1. The substantial question of law involved, formulated and to be answered in this second appeal preferred by the appellants/defendants is as under:
“Whether both the Courts below were justified in holding that plaintiff has acquired 'bhoomiswami rights' over the suit land under the provisions contained in Chhattisgarh Land Revenue Code, 1959 and he is entitled for declaration of title and permanent injunction restraining the State from interfering with their possession by recording a finding which is perverse to the record?”
[For the sake of convenience, the parties would be referred hereinafter as per their status shown and nomenclature in the suit before the trial Court].
2. The Superintendent of erstwhile State of Rajnandgaon had executed a patta in favour of Shri Ramsahay Shukla, father of the plaintiff, for cash consideration of Rs.4600/- only up to 1943 to 1946 under the Mahakaushal Act, 1943 for the purpose of development of village Latmeta having total 608 acres of land and thereafter the land was distributed among the nearby cultivators and they were in continuous possession of the part of land given to them for cultivation. Plaintiff-Ramanand Shukla had retained some land bearing Khasra Nos.31/1 and 216/1, total area 27.25 acres as per Schedule appended with the plaint. In the meanwhile, the M.P. Land Revenue Code came into force w.e.f. 2nd October, 1959 giving the status of “land owners” against the land which they were in occupation or were cultivating the land personally. Thereafter, the jurisdictional patwari had submitted the encroachment report against the plaintiff before the Additional Tahsildar being Revenue Case No.105A/ 68/1981 against original plaintiff Ramanand Shukla and that was taken cognizance of and by order dated 20.3.1984 the plaintiff was directed to remove encroachment on the disputed land, fine of Rs.1500/was also imposed upon him. In the meanwhile, the plaintiff preferred an application before the Sub-Divisional officer, Rajnandgaon under Section 57(2) of the Land Revenue Code, 1959 (hereinafter called as 'Code'), which was registered as Revenue Case No.3A/1/198384 and that application was rejected by the SDO by order dated 17.1.2001. The plaintiff preferred appeal against that order before the Additional Collector, Rajnandgaon, which is said to be pending at the time of filing the suit as per para4 of the plaint. It is further case of the plaintiff that on 5.7.2000 the NaibTahsildar, Khujji issued proclamation for distribution of disputed land bearing Khasra Nos.31 and 216/1, total 27.25 acres under the provisions of the Code and has invited objection against the proposed allotment of a part of land belonging to the plaintiff in favour of respondents No.8 to 12, leading to filing of the suit for declaration of title and permanent injunction by the plaintiff (who died during the pendency of the suit stating) interalia that he is only titleholder and possession holder of the suit land and he being titleholder of the suit land under section 57(2) of the Code, he be declared titleholder of the suit land appended with the plaint and also he be granted decree for permanent injunction restraining the defendants from interfering with his peaceful possession.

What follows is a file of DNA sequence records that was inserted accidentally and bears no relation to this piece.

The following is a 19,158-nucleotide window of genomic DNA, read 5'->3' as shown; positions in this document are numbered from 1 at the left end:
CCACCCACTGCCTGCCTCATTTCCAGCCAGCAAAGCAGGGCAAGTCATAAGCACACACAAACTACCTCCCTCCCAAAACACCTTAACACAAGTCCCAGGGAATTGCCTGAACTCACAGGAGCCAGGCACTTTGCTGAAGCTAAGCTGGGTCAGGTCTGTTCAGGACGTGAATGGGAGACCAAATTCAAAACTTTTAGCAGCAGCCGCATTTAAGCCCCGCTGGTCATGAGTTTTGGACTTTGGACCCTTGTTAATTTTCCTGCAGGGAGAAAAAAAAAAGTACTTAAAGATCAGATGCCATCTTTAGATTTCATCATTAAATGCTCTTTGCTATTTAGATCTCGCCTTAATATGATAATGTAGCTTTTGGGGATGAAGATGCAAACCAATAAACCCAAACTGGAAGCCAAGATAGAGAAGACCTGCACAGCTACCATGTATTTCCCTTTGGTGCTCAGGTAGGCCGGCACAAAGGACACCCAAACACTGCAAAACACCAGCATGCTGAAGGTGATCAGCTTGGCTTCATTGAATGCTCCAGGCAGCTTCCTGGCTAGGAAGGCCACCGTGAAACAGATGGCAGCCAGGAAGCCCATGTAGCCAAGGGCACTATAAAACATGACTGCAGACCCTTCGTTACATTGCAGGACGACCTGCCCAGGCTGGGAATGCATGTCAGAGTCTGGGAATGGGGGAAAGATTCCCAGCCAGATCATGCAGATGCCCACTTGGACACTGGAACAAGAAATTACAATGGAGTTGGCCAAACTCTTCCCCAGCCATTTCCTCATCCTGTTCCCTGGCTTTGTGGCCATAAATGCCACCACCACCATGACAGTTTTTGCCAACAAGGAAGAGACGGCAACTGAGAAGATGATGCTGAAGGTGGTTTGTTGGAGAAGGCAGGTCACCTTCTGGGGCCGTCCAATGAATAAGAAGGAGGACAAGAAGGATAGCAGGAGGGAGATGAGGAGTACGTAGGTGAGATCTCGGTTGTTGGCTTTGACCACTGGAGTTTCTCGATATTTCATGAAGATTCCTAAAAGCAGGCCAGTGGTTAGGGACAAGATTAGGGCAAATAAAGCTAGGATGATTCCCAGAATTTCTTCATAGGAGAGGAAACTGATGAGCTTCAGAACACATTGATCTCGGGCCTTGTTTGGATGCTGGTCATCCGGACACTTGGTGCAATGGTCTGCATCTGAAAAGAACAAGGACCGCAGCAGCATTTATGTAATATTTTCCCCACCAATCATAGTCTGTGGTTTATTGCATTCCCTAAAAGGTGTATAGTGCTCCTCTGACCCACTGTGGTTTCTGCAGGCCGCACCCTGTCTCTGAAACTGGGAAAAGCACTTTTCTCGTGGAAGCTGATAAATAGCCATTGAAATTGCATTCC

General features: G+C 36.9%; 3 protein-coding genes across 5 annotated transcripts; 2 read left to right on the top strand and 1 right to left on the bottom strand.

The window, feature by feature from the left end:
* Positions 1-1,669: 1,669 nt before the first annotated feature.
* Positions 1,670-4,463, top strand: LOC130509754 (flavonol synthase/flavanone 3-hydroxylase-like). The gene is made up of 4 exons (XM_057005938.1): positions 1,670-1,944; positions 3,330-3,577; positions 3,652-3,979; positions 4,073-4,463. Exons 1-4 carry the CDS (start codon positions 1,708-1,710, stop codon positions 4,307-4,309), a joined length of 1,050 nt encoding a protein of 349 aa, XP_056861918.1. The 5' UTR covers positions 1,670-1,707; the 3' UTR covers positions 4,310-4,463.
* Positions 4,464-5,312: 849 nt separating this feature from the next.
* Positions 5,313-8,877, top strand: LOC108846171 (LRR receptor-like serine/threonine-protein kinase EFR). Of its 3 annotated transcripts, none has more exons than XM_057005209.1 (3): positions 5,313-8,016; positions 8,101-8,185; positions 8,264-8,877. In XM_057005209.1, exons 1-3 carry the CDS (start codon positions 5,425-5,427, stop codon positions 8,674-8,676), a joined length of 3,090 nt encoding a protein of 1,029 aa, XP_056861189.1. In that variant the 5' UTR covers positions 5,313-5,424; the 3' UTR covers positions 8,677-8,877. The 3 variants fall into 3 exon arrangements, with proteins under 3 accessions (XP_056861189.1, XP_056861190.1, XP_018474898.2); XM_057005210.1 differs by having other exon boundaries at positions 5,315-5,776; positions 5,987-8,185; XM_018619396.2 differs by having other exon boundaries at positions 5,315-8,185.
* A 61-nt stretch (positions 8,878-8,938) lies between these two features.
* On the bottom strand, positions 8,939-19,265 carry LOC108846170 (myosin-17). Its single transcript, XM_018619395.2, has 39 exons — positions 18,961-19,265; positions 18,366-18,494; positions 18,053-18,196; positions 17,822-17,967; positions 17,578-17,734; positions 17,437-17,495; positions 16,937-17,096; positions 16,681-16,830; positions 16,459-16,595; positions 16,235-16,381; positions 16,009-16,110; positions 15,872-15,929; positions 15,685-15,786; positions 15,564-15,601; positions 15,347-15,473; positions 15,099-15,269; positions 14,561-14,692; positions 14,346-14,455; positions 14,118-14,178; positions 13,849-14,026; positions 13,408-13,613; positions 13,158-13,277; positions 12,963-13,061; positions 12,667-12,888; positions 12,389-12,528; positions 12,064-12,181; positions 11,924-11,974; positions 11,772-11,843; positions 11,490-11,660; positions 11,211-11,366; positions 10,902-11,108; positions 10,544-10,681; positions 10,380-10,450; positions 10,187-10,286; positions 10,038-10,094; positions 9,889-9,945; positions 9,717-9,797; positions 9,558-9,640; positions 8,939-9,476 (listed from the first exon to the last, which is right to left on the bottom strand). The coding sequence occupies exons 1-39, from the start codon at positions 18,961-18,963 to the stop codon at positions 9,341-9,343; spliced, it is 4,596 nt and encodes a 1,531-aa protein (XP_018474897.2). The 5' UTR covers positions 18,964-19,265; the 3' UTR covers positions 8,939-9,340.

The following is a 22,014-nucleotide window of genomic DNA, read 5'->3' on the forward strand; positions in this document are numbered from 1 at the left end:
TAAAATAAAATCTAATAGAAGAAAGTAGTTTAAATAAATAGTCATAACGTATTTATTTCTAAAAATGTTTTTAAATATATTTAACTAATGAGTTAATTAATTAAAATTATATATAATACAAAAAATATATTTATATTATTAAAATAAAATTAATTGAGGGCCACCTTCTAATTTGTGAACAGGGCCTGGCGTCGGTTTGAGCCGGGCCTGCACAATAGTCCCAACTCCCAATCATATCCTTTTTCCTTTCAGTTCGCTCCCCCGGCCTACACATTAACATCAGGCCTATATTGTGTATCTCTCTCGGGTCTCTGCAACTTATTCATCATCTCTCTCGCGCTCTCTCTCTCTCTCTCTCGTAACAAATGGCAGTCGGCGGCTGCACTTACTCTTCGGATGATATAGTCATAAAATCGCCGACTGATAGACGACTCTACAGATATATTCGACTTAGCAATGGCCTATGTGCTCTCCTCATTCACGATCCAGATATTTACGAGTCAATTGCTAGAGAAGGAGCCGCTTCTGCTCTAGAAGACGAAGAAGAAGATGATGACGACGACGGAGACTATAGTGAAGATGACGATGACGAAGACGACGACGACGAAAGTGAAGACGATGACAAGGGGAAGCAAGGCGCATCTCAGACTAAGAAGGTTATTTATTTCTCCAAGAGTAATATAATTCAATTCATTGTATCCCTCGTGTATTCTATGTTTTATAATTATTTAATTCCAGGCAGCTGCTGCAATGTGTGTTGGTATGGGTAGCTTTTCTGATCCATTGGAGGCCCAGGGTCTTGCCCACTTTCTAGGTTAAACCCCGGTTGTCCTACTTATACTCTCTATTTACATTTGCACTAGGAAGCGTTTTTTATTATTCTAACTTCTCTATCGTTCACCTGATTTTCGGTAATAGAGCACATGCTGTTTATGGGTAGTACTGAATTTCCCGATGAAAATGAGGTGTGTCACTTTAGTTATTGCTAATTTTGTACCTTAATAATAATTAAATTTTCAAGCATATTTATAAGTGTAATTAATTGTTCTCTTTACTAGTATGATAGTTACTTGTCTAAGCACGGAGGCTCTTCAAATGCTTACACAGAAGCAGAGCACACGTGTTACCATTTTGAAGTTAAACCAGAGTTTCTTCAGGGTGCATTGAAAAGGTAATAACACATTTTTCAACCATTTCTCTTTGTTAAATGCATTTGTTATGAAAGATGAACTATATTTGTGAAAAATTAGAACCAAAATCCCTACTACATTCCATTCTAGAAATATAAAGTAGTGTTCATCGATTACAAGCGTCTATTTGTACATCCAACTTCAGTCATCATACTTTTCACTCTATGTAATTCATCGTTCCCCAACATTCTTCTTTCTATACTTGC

3. The official defendants filed their written statement and denied the averments made in the plaint stating interalia that in 197980 the suit land was surveyed and adhikar abhilekh was prepared and Khasra Nos.31 and 216, area 30.50 acres was declared as government grass land and therefore, the suit land being government land, the State is competent to use it for public purpose and the plaintiff has no right and title over the suit land.
4. The trial Court upon evaluation and after appreciation of oral and documentary evidence available on record, by its judgment and decree dated 26.8.2006 held that the plaintiff is in possession of the suit land for last 58 years and under Section 57(2) of the Code, he is titleholder and therefore, entitled for permanent injunction restraining the defendants from interfering with his possession and that has been upheld by the first appellate Court in appeal preferred by defendants No.1 and 2/appellants herein, against which, this second appeal under Section 100 of the CPC has been preferred by the appellants/defendants No.1 and 2, in which substantial question of law has been formulated by this Court, which has been setout in the opening paragraph of this judgment.
5. Mr.Ravi Bhagat, learned Deputy Government Advocate for the appellants/defendants No.1 and 2, would submit that proceeding was initiated by the plaintiff before the SubDivisional Officer under under Section 57(2) of the Code and that was rejected as per plaint allegation on 17.1.2001, but order of the SDO was not challenged by the plaintiff in the instant civil suit and even the plaintiff did not disclose the result of appeal preferred against the order of the SDO dated 17.1.2001, as such, that order has attained finality and therefore, the suit as framed and filed could not have been entertained by two Courts below in absence of challenge to order dated 17.1.2001 passed by the SDO under Section 57(2) of the Code and as such, the appeal deserves to be allowed and the judgment and decree passed by two Courts below deserve to be set aside by dismissing the suit.